Monsieur Hulot’s Holiday (1953)

Jacques Tati | 1hr 27min

The social satire of Monsieur Hulot’s Holiday is a little gentler than his later films, but that matters little – Jacques Tati is not a cynical intellectual at heart, but rather an artist with an adoration for the simpler things in life. If some cultural or political force comes along to threaten that innocence, he may bite back with good humour, but his focus never strays from the sweet, childlike love of beaches, dress-up parties, ice cream, fire crackers, and those long summer vacations where you briefly become best friends with total strangers. Monsieur Hulot’s Holiday is essentially the cinematic equivalent of a postcard, preserving a nostalgic moment in time where the rest of the world ceases to matter for a few short weeks.

Of course, at the centre of it all is Tati’s titular comic buffoon, Mr Hulot, who himself gets caught up in a series of slapstick hijinks. In carrying on the tradition of silent comedies, Tati maintains the importance of framing in his visual gags just as much as his physical performance, playing with our perspective by obstructing shots with doorways, furniture, and buildings all through this beachside and hotel setting. With a simple cut from one angle to another, a man who we suspect of peeping into a sauna is revealed to simply be taking a photo of his family, though without this secondary context Hulot takes it on himself to give the stranger a good kick on the backside.

A lovely frame here, watching Hulot and his new partner dance the night away.
Another handsome frame, this one constructed carefully out of tennis racquets, shells, and most importantly, postcards, foreshadowing the final shot of this film.
Hulot is rarely so comfortable as he is hanging out with children.

Hulot is not a passive holidaymaker, as much of the time the situations he finds himself are set in motion by his own naïve actions, but once he is caught in a gag there is no escape until its final punchline hits. His own clumsiness leads to him accidentally snapping a boat in half in one sequence, but when he takes it out in the water and both sides fold up to consume him, he is forced into an awkward position beyond his control. As he tries to get out, it snaps its way towards the shore, and around him sunbathers run away shouting “Shark!” Of course, anyone with a good set of eyes can tell that it is not, in fact, any type of sea creature, but to apply such logic to Tati’s world is redundant. Later, a tyre covered in leaves is mistaken for a funeral wreath, and the mouth of a taxidermy fox rug improbably opens wide to latch onto Hulot’s spurs. Every object in this world is reduced to a vague impression and shape, with their actual functions overwritten by whatever comic purpose Tati decides might throw this tall, lurching mime off course. It all makes total sense when filtered through the mind of a child, and who is Mr Hulot if not an overgrown kid?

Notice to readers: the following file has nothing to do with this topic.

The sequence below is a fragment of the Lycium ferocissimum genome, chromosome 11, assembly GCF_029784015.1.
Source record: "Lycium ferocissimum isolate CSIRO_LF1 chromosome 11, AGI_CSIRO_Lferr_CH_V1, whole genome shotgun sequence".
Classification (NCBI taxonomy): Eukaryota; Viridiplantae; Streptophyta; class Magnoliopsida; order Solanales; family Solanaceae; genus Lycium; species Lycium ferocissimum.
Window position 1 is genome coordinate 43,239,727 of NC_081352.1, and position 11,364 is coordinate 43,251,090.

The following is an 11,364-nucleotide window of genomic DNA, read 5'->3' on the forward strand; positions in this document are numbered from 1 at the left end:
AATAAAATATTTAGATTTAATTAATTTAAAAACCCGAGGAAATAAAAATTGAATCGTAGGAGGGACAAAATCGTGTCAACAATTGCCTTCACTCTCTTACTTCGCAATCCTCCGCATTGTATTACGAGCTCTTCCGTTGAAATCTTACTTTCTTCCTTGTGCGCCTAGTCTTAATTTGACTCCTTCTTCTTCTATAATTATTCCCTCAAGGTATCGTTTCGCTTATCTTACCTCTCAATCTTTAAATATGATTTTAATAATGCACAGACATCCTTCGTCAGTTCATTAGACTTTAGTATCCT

Tati possesses are remarkable talent for executing these imaginative gags both as a director and actor.

For all of his light teasing of Hulot, Tati holds the awkward man in great esteem, especially when compared to all the other vacationers around him. Among the other adults staying in his hotel are fat capitalists and self-absorbed intellectuals, and most of the dialogue we hear in this film comes from the amorphous background noise of their dull conversations. On a themed night, Hulot makes his way down to the lounge area dressed as a pirate, only to discover everyone else in ordinary clothing, playing cards, and listening to a political report over the radio, unable to switch their minds off to enjoy their holiday. For a brief moment, we feel a little pang of sadness that this evening will go to waste for Hulot. But just as he is about to give up hope, a young blonde woman and a boy also turn up in costumes, and suddenly a small family forms between them. Together, they dance to the music, so wrapped up in the moment that they are oblivious to the heads they’re turning.

The attention Hulot garners from others isn’t always so positive, as in a recurring visual gag, Tati sits his camera at a wide shot of the hotel while lights flick on one by one, disturbed by whatever commotion the bumbling man has accidentally created. Tati himself is as kinetic as ever in his performance, bolting away from stray fire crackers in one scene of utter chaos, but even in quieter moments, he maintains a magnetic presence in his lurching long steps and slight lean forward, naturally becoming the first thing our eyes are drawn to in any shot he is present.

Outside, total chaos as Hulot loses control of his fire crackers.
And back at the hotel, lights slowly flick on, one-by-one.

In a lazy, swinging theme of saxophones, pianos, and vibraphones, Hulot is encased in a gentle, unwinding motif, recalling an era that doesn’t so much belong to a specific point in history as it does to a period that can only ever exist in our memories, where moments of joy are associated with sweet nostalgia and humiliating accidents are simply turned into funny stories. In the very final shot, when Hulot and all the other vacationers have left, Tati freezes on an image of the empty beach, and at the same moment, the first bit of colour appears in this black-and-white film – a red postage stamp, stuck in the upper right corner. With this tiny, elegant touch, Tati effectively condenses everything that we have watched into a single snapshot in time, tying off this cinematic postcard as a charming ode to our reminiscences of long-gone, but deeply-treasured childhood vacations.

A touch of colour to end the film, essentially reframing its black-and-white palette as a nostalgic, dreamy filter.

Monsieur Hulot’s Holiday is currently available to stream on SBS on Demand and the Criterion Channel, and available to rent or buy on iTunes.

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